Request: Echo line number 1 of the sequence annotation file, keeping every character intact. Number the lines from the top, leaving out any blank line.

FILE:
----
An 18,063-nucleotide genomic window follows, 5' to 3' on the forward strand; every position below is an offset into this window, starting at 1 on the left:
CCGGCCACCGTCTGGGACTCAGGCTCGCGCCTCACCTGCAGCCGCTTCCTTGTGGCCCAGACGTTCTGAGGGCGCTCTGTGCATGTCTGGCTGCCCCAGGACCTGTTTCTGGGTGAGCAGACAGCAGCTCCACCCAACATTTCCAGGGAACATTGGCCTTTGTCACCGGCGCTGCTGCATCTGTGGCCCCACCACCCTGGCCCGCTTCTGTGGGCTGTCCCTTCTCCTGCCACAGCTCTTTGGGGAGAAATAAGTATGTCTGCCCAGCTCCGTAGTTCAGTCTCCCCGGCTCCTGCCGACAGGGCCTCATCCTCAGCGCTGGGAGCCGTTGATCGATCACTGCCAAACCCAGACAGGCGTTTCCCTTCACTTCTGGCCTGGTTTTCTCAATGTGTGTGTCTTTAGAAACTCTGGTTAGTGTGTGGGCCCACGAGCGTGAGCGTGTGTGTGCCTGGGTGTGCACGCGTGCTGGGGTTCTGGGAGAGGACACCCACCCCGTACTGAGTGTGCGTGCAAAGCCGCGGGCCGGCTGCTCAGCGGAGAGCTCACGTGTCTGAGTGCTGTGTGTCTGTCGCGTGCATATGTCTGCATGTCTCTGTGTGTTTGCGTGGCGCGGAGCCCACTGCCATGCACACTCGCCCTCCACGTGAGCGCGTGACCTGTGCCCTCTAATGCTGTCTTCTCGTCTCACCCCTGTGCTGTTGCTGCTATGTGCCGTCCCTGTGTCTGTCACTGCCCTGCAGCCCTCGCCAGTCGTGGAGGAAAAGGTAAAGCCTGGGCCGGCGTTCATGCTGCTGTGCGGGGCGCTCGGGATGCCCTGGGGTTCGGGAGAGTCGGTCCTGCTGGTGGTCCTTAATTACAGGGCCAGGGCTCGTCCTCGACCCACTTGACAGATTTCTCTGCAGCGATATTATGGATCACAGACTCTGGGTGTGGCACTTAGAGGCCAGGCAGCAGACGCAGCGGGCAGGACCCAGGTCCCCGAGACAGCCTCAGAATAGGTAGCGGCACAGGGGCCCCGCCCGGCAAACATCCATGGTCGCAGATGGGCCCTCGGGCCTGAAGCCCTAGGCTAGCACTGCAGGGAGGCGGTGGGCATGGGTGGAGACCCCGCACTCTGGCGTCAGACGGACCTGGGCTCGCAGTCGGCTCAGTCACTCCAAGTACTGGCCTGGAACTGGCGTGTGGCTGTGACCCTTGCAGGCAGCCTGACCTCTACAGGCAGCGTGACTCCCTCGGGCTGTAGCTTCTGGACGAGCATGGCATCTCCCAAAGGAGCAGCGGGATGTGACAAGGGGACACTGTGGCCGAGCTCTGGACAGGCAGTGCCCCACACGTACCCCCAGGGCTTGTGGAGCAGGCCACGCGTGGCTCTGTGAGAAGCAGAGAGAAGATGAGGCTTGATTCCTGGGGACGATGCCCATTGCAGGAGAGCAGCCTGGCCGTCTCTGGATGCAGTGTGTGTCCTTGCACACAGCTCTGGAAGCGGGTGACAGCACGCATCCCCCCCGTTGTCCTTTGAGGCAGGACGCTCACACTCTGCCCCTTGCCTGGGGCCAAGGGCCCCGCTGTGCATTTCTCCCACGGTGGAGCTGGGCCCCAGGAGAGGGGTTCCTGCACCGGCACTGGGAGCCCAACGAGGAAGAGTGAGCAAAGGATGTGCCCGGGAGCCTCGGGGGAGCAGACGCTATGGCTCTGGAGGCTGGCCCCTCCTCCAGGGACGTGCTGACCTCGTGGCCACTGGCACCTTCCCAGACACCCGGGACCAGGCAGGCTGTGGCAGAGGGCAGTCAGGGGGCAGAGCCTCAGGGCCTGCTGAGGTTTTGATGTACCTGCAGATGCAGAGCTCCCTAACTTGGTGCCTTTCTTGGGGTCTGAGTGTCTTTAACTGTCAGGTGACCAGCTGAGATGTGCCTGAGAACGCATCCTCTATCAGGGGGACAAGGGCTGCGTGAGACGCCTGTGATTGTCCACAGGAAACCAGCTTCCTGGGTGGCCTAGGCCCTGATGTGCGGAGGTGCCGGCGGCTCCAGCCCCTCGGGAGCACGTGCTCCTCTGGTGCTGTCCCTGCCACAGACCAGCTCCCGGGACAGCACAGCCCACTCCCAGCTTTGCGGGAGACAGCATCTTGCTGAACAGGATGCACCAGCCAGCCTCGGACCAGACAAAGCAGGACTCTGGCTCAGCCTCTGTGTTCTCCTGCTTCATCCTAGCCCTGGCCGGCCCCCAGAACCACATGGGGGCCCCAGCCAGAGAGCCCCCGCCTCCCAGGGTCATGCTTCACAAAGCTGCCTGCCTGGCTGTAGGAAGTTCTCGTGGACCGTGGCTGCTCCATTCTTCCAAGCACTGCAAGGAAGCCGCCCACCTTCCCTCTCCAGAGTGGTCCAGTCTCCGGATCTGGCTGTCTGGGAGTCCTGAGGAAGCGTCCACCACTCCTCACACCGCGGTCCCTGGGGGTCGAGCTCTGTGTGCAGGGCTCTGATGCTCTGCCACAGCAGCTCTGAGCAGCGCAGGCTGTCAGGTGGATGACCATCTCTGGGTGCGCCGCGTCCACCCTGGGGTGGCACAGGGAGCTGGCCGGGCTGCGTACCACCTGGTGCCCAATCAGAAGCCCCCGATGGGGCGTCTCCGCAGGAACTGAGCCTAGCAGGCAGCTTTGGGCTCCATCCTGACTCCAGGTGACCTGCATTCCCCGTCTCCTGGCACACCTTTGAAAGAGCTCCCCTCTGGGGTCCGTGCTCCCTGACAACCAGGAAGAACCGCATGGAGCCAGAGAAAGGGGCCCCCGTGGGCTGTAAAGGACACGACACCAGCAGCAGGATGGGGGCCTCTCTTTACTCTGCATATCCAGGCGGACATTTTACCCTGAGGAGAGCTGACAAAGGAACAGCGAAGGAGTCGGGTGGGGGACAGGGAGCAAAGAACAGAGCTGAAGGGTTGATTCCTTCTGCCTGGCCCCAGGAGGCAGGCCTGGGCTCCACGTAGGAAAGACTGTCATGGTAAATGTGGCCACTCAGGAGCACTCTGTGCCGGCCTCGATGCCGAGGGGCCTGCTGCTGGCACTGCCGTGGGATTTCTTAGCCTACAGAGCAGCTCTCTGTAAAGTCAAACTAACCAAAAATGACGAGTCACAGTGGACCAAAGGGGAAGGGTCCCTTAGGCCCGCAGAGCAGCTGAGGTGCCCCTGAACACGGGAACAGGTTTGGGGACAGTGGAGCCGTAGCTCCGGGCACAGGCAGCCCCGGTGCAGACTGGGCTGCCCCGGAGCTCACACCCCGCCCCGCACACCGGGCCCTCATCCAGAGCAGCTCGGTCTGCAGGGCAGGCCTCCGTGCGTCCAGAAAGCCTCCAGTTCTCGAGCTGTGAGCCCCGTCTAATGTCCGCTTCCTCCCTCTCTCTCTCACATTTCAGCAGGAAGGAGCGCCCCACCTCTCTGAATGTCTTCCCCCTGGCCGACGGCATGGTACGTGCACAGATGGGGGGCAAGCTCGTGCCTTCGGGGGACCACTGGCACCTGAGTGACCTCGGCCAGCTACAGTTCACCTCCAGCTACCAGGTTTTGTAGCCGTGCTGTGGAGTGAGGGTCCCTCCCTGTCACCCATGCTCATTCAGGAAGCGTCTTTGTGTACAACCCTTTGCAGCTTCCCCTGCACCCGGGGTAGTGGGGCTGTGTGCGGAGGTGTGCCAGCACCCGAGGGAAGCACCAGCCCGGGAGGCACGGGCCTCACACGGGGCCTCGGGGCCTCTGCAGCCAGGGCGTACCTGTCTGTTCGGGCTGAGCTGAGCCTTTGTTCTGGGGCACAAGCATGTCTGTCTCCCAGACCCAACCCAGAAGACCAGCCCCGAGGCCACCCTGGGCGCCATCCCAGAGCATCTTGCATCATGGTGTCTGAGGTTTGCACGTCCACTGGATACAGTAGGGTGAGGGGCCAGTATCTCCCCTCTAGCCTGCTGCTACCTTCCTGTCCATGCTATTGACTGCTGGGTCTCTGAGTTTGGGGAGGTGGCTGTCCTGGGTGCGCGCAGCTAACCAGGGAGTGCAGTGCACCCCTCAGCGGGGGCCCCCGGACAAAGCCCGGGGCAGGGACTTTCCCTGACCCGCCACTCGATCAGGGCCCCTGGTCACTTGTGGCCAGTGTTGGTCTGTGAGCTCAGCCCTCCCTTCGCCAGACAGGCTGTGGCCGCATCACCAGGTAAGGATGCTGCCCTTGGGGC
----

An 18,063-nucleotide genomic window follows, 5' to 3' on the forward strand; every position below is an offset into this window, starting at 1 on the left: